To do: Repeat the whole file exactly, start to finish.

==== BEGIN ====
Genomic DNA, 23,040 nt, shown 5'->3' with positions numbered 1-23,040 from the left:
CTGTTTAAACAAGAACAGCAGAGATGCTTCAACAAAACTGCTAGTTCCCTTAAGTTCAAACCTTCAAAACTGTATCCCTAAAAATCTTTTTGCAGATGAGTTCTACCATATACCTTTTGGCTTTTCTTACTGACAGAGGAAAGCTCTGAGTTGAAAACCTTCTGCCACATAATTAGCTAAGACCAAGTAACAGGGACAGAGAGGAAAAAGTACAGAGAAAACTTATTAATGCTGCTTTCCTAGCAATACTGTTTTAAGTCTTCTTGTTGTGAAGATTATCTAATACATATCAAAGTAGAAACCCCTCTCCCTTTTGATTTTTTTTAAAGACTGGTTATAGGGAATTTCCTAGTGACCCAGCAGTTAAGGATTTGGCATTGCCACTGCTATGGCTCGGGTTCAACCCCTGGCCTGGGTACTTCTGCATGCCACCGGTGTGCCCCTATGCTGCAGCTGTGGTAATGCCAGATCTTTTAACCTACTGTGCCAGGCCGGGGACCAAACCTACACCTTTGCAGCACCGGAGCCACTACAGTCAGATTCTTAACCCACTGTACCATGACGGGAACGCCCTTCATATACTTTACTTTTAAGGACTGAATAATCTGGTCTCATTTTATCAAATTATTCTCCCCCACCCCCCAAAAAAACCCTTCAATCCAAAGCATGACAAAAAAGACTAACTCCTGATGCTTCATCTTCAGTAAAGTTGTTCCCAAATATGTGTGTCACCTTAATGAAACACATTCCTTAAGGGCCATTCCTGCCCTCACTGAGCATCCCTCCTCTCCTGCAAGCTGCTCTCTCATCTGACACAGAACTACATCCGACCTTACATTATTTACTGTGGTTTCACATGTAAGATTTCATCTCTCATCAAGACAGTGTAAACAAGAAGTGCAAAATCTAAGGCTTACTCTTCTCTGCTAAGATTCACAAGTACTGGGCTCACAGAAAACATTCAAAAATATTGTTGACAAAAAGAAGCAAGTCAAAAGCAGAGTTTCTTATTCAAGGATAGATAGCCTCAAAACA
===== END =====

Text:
Genomic DNA, 23,040 nt, shown 5'->3' with positions numbered 1-23,040 from the left:
CTGTTTAAACAAGAACAGCAGAGATGCTTCAACAAAACTGCTAGTTCCCTTAAGTTCAAACCTTCAAAACTGTATCCCTAAAAATCTTTTTGCAGATGAGTTCTACCATATACCTTTTGGCTTTTCTTACTGACAGAGGAAAGCTCTGAGTTGAAAACCTTCTGCCACATAATTAGCTAAGACCAAGTAACAGGGACAGAGAGGAAAAAGTACAGAGAAAACTTATTAATGCTGCTTTCCTAGCAATACTGTTTTAAGTCTTCTTGTTGTGAAGATTATCTAATACATATCAAAGTAGAAACCCCTCTCCCTTTTGATTTTTTTTAAAGACTGGTTATAGGGAATTTCCTAGTGACCCAGCAGTTAAGGATTTGGCATTGCCACTGCTATGGCTCGGGTTCAACCCCTGGCCTGGGTACTTCTGCATGCCACCGGTGTGCCCCTATGCTGCAGCTGTGGTAATGCCAGATCTTTTAACCTACTGTGCCAGGCCGGGGACCAAACCTACACCTTTGCAGCACCGGAGCCACTACAGTCAGATTCTTAACCCACTGTACCATGACGGGAACGCCCTTCATATACTTTACTTTTAAGGACTGAATAATCTGGTCTCATTTTATCAAATTATTCTCCCCCACCCCCCAAAAAAACCCTTCAATCCAAAGCATGACAAAAAAGACTAACTCCTGATGCTTCATCTTCAGTAAAGTTGTTCCCAAATATGTGTGTCACCTTAATGAAACACATTCCTTAAGGGCCATTCCTGCCCTCACTGAGCATCCCTCCTCTCCTGCAAGCTGCTCTCTCATCTGACACAGAACTACATCCGACCTTACATTATTTACTGTGGTTTCACATGTAAGATTTCATCTCTCATCAAGACAGTGTAAACAAGAAGTGCAAAATCTAAGGCTTACTCTTCTCTGCTAAGATTCACAAGTACTGGGCTCACAGAAAACATTCAAAAATATTGTTGACAAAAAGAAGCAAGTCAAAAGCAGAGTTTCTTATTCAAGGATAGATAGCCTCAAAACA